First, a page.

Reprinted from Time
Our Constitution fiercely guards freedom and liberty, and strongly disapproves of state-sanctioned discrimination. The Supreme Court's recent decision in Obergefell v. Hodges recognizing a fundamental right to equal marriage for LGBT Americans sits squarely within both text and tradition. Indeed, what is truly remarkable about this case is not the outcome, but rather the people who made it possible -- all of the many individuals across our nation who came forward to fight for the liberty and equality that our Constitution guarantees for all of us.
The inclusion of a Bill of Rights, with its protections for religious liberty, freedom of speech, and due process, was an essential condition of ratifying the Constitution and bringing the colonies together into one United States of America. Ratification of the Reconstruction Amendments, including the 14th Amendment's guarantee of equal protection, was a necessary component of rebuilding our union after the Civil War. Without these rights and liberties, there would be no Constitution -- and no nation.
Justice Anthony Kennedy wrote in Obergefell that "the generations that wrote and ratified the Bill of Rights and the Fourteenth Amendment did not presume to know the extent of freedom in all of its dimensions, and so they entrusted to future generations a charter protecting the right of all persons to enjoy liberty as we learn its meaning." Some would prefer to pretend otherwise, but the Constitution did not come with an owner's manual of how-to instructions for working through every conceivable situation across the centuries -- instead, it outlined principles to serve as guideposts. Applying the Constitution's terms to unforeseen circumstances does not go beyond the job of a judge; that is the job of a judge.
Even so, for generations, these broad constitutional protections stood side-by-side with state-sanctioned discrimination against LGBT Americans. States criminalized same-sex relationships, banned same-sex marriages, and excluded their own citizens from anti-discrimination protections. This story isn't new. For nearly a hundred years, systematic, state-sanctioned discrimination against African Americans coexisted with constitutional protections adopted after the Civil War specifically to prevent it. The lesson in both cases is that constitutional freedoms and liberties are meaningful only when our nation is courageous enough not to look away from them.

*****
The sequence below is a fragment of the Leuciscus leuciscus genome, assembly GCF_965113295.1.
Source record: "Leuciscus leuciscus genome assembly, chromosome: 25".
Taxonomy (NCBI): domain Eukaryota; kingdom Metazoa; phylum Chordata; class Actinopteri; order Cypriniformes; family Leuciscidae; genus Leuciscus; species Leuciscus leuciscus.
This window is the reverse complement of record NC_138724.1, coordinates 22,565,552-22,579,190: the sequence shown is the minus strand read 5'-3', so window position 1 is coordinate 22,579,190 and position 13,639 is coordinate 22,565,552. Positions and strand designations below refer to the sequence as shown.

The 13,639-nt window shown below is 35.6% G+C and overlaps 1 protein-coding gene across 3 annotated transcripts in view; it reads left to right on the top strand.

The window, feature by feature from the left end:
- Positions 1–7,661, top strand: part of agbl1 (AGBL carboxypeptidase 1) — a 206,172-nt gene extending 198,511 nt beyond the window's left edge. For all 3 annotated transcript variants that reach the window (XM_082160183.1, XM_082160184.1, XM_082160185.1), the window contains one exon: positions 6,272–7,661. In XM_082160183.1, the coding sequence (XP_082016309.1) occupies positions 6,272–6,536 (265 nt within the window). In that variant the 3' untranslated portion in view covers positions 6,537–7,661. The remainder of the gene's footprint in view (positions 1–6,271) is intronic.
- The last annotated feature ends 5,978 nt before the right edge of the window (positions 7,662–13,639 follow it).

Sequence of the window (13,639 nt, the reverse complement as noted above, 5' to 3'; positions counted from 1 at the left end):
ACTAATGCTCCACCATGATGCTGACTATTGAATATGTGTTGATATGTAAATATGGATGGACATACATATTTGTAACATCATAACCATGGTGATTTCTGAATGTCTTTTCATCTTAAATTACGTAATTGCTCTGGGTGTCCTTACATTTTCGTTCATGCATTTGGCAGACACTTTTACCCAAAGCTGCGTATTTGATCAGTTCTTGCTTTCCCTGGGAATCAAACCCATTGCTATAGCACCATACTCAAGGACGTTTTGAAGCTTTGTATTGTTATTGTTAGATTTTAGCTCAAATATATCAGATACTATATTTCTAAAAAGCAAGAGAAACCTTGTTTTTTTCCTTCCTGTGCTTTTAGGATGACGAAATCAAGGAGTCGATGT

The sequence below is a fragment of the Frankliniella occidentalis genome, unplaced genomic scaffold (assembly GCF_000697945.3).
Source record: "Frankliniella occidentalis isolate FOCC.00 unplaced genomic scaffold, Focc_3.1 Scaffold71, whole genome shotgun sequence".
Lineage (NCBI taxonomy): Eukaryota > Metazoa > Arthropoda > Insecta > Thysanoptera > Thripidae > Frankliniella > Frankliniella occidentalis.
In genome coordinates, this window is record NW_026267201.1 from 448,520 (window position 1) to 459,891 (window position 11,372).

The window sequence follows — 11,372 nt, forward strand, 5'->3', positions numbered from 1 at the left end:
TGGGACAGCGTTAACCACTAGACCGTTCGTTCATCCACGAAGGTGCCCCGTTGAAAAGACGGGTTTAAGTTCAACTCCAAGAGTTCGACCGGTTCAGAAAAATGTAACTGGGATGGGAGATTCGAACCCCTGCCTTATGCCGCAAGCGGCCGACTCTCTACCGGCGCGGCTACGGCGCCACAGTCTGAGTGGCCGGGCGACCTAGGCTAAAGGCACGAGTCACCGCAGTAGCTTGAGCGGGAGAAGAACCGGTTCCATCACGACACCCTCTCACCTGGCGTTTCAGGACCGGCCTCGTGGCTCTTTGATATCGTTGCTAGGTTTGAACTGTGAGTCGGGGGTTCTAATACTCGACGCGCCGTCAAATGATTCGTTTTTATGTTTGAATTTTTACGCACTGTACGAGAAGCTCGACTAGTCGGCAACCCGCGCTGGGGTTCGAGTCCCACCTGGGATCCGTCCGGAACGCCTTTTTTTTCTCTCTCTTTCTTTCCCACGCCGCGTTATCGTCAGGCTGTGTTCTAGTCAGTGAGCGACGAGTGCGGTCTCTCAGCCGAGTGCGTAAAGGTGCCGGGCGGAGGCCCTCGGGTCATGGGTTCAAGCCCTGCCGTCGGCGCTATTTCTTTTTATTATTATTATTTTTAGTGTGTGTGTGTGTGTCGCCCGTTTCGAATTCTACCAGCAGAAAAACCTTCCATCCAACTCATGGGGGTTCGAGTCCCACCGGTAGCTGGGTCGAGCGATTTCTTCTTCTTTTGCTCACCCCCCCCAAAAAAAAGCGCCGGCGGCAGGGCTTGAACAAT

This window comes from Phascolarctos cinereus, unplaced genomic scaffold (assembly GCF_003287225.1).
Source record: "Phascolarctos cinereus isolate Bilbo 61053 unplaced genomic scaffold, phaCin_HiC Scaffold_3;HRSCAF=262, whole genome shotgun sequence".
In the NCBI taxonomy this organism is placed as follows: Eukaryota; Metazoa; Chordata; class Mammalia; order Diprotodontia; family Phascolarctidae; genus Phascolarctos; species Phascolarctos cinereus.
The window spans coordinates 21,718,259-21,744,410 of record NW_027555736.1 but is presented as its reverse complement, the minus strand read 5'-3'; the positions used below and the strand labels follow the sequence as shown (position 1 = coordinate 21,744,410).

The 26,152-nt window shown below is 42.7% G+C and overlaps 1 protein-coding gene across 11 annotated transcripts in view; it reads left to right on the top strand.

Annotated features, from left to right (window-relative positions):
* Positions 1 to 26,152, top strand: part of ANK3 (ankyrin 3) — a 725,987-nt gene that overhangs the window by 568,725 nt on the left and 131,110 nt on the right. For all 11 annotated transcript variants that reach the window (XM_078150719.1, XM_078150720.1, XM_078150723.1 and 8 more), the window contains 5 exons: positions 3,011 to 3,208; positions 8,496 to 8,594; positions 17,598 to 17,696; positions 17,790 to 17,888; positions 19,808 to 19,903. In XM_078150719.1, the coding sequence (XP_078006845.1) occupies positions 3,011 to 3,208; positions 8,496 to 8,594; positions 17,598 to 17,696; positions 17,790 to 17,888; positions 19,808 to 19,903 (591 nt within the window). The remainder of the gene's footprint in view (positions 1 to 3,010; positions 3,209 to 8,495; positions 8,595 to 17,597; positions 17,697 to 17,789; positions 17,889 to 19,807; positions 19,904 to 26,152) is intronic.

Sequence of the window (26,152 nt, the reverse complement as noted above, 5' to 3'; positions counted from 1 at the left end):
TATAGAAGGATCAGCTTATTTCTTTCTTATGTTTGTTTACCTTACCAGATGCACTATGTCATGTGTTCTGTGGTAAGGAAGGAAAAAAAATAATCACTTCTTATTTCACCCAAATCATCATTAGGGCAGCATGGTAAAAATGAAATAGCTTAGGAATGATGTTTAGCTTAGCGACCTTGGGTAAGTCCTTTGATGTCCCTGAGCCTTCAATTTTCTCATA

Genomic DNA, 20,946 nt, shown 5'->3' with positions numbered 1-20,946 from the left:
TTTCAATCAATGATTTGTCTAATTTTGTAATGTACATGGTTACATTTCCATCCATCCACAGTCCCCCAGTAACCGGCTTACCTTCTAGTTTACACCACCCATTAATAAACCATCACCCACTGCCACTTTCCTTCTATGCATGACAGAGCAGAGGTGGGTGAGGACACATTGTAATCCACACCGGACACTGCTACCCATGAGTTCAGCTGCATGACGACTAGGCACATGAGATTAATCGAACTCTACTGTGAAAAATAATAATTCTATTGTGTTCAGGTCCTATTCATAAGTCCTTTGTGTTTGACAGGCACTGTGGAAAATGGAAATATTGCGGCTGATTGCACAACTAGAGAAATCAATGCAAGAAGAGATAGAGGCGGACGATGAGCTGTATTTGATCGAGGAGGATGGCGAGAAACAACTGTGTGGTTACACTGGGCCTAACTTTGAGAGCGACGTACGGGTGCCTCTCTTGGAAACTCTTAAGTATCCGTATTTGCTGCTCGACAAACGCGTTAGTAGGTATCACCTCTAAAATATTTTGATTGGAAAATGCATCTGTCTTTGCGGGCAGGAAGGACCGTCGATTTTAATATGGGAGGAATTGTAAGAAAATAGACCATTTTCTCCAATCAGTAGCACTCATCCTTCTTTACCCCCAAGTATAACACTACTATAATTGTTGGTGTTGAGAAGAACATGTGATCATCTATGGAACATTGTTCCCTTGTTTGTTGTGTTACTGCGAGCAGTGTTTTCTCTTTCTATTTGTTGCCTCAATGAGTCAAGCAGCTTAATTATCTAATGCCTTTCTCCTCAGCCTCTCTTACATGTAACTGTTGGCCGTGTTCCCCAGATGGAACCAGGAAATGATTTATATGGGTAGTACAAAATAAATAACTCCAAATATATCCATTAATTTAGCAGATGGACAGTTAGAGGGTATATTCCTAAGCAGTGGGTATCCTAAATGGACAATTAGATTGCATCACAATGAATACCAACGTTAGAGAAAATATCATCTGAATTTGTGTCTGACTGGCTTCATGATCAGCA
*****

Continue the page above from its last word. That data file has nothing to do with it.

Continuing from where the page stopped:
As a nation, we see now that discrimination heaped LGBT Americans violates protections laid out in the Constitution. We see it because countless Americans have stepped forward to make themselves seen and to expose ugly discrimination for what it is: a denial of liberty and equality for our fellow citizens.
We see it because of judges like Margaret Marshall, the former Chief Justice of the Massachusetts Supreme Judicial Court, who wrote the first decision legalizing same-sex marriage almost 12 years ago. A native of South Africa and a former anti-Apartheid activist, Marshall has said she had given no thought to the issue before the case came to her court -- but she knew discrimination when she saw it.
We see it because of civil rights lawyers like Mary Bonauto, the legal architect of the marriage cases who argued that Massachusetts case and earlier this year stood before the Supreme Court seeking national recognition of those same rights in Obergefell, and because of her colleagues at Boston's Gay and Lesbian Advocates and Defenders, who worked tirelessly for more than 30 years to fight government discrimination against LGBT Americans in areas like criminal prosecution, adoption, medical treatment, and marriage.
We see it because of people like Jim Obergefell -- who married his husband John on the tarmac at the Baltimore airport in 2013. Months later, John lost his fight with ALS. Years later, Jim took his fight to be listed on John's death certificate in their native Ohio all the way to the Supreme Court -- and won.
In America, because of our Constitution, senseless discrimination -- discrimination that demeans the worth of our neighbors and our coworkers and our family members -- cannot survive when it is brought out of the darkness. It has never been easy for us to shine the light on such discrimination. But when we see it, when we stop looking away and finally acknowledge it, it is never long before we formally recognize what is compelled by our Constitution. We recognize what has always been there: equality and dignity under the law, for all Americans, no matter who they are.
When looking at this equal marriage decision, Chief Justice John Roberts asserts that the Constitution "had nothing to do with it." He's wrong. Our Constitution had everything to do with it -- with the liberty of two adults to have their love treated the same as that of any other couple. And it is because of the tireless work of jurists, lawyers, husbands like Jim Obergefell, and countless other LGBT Americans who stepped forward to speak out, that our nation will no longer look away from what our Constitution requires.